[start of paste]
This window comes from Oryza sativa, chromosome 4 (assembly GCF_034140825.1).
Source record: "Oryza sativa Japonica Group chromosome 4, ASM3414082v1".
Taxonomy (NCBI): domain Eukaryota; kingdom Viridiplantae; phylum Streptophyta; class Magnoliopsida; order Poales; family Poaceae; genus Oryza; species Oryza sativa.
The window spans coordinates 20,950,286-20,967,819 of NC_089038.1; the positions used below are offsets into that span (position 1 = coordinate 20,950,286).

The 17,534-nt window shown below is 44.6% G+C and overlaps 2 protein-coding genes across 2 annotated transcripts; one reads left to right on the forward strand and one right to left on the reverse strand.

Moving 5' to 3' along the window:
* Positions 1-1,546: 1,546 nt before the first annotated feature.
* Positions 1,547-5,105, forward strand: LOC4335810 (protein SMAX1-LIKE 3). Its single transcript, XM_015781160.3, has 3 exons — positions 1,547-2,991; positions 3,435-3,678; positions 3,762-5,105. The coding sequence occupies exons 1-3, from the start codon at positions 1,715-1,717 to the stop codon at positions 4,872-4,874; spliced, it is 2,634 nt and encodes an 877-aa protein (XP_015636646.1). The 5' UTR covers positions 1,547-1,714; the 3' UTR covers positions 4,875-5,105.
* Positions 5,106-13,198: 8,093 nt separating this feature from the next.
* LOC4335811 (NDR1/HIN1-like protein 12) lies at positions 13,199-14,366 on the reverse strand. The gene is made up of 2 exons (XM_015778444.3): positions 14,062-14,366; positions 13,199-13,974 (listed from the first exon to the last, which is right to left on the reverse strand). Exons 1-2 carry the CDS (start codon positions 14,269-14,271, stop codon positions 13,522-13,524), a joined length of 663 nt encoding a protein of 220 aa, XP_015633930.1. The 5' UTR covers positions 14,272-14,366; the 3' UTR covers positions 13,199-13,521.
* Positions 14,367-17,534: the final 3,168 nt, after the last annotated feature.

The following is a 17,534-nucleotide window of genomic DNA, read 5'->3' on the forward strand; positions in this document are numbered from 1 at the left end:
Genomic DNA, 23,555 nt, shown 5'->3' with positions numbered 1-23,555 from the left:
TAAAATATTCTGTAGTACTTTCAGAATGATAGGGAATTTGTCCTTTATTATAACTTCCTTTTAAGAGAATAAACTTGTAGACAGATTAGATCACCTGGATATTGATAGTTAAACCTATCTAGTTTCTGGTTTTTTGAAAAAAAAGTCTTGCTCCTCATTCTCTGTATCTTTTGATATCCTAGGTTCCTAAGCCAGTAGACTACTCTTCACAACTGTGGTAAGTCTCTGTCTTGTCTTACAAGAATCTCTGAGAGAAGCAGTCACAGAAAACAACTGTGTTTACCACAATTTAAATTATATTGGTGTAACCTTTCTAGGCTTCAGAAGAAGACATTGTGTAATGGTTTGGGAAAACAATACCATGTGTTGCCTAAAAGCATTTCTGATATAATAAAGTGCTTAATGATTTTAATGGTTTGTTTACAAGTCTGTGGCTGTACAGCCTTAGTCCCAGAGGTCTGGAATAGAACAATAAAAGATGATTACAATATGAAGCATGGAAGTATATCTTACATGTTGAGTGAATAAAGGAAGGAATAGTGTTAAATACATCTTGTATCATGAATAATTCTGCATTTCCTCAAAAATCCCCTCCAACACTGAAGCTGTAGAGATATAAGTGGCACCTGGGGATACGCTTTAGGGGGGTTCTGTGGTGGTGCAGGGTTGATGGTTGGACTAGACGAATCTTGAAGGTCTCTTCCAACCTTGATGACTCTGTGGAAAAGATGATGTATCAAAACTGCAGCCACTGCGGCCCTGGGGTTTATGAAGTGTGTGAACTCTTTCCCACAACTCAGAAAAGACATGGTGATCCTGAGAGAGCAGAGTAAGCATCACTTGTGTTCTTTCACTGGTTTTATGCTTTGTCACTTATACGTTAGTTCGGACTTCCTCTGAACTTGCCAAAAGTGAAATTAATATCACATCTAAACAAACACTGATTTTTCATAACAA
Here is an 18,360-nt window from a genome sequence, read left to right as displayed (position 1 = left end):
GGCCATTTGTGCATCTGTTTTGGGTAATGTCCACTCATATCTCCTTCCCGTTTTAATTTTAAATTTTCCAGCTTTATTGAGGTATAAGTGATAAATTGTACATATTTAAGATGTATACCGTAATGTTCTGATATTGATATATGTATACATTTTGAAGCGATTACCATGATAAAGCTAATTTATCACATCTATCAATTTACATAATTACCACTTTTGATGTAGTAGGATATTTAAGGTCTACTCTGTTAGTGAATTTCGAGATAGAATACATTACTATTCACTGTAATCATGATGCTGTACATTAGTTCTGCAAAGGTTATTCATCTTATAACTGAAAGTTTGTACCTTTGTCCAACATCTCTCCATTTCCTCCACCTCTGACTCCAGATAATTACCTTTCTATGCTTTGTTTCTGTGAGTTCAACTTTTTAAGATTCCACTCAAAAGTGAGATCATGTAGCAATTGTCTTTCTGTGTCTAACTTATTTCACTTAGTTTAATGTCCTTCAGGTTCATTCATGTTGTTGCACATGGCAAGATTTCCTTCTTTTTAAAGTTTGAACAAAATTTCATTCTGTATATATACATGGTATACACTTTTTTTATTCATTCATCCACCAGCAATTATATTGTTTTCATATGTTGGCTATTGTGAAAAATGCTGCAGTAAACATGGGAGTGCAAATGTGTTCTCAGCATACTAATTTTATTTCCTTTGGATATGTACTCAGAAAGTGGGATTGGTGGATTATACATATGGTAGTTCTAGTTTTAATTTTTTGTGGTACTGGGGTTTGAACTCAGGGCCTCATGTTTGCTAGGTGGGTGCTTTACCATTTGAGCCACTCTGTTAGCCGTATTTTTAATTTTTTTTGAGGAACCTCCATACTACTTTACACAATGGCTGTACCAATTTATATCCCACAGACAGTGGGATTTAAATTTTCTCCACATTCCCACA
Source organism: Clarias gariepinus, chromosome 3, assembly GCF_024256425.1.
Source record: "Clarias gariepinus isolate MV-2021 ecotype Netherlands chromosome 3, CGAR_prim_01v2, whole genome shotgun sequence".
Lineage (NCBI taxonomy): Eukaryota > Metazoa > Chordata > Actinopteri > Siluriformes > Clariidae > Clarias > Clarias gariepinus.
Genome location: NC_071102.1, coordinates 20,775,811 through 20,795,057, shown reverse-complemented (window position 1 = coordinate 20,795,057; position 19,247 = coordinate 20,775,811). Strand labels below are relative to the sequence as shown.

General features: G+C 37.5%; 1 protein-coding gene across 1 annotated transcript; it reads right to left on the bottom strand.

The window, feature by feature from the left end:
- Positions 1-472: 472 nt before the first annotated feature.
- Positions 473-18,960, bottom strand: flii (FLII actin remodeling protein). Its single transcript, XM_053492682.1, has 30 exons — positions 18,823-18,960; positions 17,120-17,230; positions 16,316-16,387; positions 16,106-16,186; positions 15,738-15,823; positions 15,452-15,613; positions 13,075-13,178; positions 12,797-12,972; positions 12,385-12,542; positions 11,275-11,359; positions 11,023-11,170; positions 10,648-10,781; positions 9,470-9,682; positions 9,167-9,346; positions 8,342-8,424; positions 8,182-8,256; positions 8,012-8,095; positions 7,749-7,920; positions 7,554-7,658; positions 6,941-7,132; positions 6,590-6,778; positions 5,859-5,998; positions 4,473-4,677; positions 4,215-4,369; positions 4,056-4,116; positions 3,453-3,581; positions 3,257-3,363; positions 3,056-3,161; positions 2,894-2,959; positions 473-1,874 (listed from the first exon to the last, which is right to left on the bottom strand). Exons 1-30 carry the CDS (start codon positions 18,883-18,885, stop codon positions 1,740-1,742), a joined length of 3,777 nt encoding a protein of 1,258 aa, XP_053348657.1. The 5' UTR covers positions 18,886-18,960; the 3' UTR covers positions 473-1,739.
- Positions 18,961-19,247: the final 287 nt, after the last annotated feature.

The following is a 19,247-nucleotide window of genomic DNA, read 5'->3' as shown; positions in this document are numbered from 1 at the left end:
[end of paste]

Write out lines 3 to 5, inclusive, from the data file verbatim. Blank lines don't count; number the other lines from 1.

Taxonomy (NCBI): domain Eukaryota; kingdom Viridiplantae; phylum Streptophyta; class Magnoliopsida; order Poales; family Poaceae; genus Oryza; species Oryza sativa.
The window spans coordinates 20,950,286-20,967,819 of NC_089038.1; the positions used below are offsets into that span (position 1 = coordinate 20,950,286).

The 17,534-nt window shown below is 44.6% G+C and overlaps 2 protein-coding genes across 2 annotated transcripts; one reads left to right on the forward strand and one right to left on the reverse strand.